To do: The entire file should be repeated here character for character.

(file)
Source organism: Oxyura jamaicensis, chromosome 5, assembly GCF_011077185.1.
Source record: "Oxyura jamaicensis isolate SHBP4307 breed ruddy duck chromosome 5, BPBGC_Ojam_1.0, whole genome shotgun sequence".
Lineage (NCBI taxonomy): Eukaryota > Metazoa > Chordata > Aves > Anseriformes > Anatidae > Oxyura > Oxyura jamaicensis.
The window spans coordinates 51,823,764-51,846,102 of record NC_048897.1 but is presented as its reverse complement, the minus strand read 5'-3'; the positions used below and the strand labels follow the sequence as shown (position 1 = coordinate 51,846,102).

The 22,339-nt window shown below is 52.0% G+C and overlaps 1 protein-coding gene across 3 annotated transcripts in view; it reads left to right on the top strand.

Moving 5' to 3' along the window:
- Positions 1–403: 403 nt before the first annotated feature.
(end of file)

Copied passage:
Source organism: Oxyura jamaicensis, chromosome 5, assembly GCF_011077185.1.
Source record: "Oxyura jamaicensis isolate SHBP4307 breed ruddy duck chromosome 5, BPBGC_Ojam_1.0, whole genome shotgun sequence".
Lineage (NCBI taxonomy): Eukaryota > Metazoa > Chordata > Aves > Anseriformes > Anatidae > Oxyura > Oxyura jamaicensis.
The window spans coordinates 51,823,764-51,846,102 of record NC_048897.1 but is presented as its reverse complement, the minus strand read 5'-3'; the positions used below and the strand labels follow the sequence as shown (position 1 = coordinate 51,846,102).

The 22,339-nt window shown below is 52.0% G+C and overlaps 1 protein-coding gene across 3 annotated transcripts in view; it reads left to right on the top strand.

Moving 5' to 3' along the window:
- Positions 1–403: 403 nt before the first annotated feature.